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In June 2012 former NYC based kids TV host/performer Chuck McCann will be selling his new book The Let's Have Fun Scrapbook: My Life In The Wacky World Of Live Television.

To help promote this new manuscript I'm reprinting my article from The NYC Kids Shows Round Up section that looks back at Let's Have Fun's history and to give some extra insight into it's success as one of NYC's most popular and enduring kid's comedy variety programs.

Let's Have Fun

Chuck McCann ShowFollowing the success of his weekday afternoon film comedy wrap around show Laurel & Hardy & Chuck, Chuck McCann created and hosted his own comedy/variety TV show that would utilize his talents as a comic / character actor, mimic, puppeteer, song and dance man, pantomimist and special effects expert.The station execs at Channel 11 agreed with this concept after seeing that they needed a show for their Sunday morning schedule. They gave the green light for Let's Have Fun, the series debuted on Sunday, September 18, 1960.

Chuck McCann and his head puppeteer/puppet-maker and comedy assistant Paul Ashley created and performed a series of comedy skits featuring Mr. Ashley's puppets and the pair's live comedic characters that were a combination of farce, political and entertainment satire, sight gags, slapstick and pathos set against the backdrop of a television studio called The Little Little Theater.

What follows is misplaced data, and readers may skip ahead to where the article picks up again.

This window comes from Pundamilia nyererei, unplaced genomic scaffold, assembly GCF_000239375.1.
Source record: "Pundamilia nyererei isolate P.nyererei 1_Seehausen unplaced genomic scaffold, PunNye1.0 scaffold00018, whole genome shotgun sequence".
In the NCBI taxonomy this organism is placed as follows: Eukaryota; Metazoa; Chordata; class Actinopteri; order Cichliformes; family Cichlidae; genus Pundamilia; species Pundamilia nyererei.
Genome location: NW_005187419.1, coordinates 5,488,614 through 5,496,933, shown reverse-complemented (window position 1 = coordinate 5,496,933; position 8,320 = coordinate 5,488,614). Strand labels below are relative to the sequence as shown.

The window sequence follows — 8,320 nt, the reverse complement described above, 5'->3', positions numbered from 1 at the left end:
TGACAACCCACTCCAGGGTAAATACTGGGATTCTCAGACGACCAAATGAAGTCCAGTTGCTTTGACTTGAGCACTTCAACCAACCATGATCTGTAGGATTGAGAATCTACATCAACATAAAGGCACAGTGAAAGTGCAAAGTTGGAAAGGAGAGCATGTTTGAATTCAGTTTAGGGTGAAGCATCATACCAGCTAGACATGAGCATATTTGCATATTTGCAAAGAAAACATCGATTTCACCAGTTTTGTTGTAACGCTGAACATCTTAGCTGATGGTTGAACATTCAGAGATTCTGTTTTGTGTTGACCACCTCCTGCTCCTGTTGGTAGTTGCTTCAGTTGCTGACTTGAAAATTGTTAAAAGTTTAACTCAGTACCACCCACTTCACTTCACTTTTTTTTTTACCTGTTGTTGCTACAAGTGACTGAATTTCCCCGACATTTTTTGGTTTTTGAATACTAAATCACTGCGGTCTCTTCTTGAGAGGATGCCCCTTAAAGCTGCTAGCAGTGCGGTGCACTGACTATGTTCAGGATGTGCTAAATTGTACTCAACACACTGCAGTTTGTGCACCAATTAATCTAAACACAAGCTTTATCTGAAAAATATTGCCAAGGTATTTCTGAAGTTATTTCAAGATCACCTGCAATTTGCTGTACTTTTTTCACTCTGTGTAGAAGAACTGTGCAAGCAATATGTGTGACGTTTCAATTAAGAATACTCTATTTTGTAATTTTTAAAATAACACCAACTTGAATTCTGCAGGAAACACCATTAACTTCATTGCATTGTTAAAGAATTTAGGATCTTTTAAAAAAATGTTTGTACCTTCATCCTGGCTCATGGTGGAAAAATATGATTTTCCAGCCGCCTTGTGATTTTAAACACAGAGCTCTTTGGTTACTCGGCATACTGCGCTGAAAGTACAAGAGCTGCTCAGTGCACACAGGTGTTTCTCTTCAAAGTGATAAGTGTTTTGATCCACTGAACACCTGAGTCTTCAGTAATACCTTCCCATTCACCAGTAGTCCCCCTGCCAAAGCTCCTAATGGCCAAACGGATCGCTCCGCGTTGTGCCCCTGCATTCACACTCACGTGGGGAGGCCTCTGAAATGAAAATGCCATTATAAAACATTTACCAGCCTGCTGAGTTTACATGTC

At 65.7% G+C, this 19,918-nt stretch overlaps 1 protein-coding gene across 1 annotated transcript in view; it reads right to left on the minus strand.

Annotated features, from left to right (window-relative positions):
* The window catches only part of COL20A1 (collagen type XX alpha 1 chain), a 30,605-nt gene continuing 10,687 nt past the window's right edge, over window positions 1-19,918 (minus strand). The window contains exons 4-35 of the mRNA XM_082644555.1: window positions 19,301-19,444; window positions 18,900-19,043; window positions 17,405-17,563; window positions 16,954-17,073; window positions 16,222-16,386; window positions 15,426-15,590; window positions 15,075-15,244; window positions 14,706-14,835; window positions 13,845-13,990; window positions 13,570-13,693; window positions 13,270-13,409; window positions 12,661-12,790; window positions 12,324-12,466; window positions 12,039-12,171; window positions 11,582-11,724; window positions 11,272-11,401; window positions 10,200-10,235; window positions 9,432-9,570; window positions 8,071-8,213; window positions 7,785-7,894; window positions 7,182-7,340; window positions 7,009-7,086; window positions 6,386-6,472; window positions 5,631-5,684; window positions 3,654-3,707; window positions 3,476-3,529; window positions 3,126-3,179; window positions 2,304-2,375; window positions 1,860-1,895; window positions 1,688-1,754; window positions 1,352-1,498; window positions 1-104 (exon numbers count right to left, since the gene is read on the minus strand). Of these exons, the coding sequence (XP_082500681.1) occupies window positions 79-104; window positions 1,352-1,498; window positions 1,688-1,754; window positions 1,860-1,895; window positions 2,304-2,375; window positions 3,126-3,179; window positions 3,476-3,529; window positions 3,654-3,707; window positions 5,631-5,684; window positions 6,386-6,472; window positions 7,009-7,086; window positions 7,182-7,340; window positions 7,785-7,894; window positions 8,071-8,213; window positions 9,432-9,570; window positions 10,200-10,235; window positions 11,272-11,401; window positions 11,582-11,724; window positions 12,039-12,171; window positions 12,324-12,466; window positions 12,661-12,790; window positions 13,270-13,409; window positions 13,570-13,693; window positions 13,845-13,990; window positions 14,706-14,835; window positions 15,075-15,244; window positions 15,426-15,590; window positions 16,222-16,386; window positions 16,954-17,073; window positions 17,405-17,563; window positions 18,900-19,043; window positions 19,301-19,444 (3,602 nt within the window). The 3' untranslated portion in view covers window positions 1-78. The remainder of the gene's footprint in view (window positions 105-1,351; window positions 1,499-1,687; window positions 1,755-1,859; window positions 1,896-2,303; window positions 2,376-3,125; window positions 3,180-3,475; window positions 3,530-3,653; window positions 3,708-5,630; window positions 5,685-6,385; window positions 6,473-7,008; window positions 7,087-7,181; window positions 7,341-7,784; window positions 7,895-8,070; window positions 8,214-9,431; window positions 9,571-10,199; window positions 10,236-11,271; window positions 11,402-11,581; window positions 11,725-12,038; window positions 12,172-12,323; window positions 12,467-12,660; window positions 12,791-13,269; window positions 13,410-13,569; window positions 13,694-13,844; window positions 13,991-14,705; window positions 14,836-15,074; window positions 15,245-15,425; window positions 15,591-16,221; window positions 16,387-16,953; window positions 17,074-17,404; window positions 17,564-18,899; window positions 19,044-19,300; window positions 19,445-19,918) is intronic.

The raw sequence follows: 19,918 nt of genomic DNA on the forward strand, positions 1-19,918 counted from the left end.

The skits were presented around reruns of the Laurel & Hardy, Three Stooges, Al Christie and Edgar Kennedy film comedies, Popeye and Bozo TV cartoons and episodes of The Adventures of Superman.

A series of film comedies featuring a pair chimps dressed as private detectives lip syncing to human voices were also screened.

The show became a hit with parents and kids, soon more film series were added to the show like the Universal and Republic movie serials, Fleischer Superman cartoons, A&C TV shows and episodes of Mack & Myer For Hire became a part of Let's Have Fun's format.

During the 1962 NYC newspaper strike, the heads of WPIX and the New York Daily News (which owned Channel 11 at the time) asked McCann to read the comics to the kids on the air but without playing any of his funny characters.
He balked at this idea believing that it would take away from the comedy of the show and such a dull concept would not be in keeping up with the spirit of the comics. Working with his producer and scriptwriter Chet Dowling, Chuck did a skit spoofing Little Orphan Annie, then a popular feature in the NY Sunday News' comics section.

The character became a hit with viewers and soon Chuck began to perform other sketches, where he played Dick Tracy, Dondi and Ace Jackson (a parody of high flying hero Smilin' Jack) and Dragon Lady's Mama, an original character that parodied the villainess from Terry & The Pirates.

Guest performers and personalities like Cartoonist Al Kilgore and the trainer and owner of Lassie Rudd Weatherwax also appeared on the show.

Unfortunately, Let's Have Fun soon felt prey to creative interference from the station management. Chuck And Paul tried to fight off the interference from the WPIX execs but to no avail.

Following the Sunday, August 15, 1965 broadcast the duo left the series and Captain Jack McCarthy hosted the show for the remainder of the summer, 1965 season.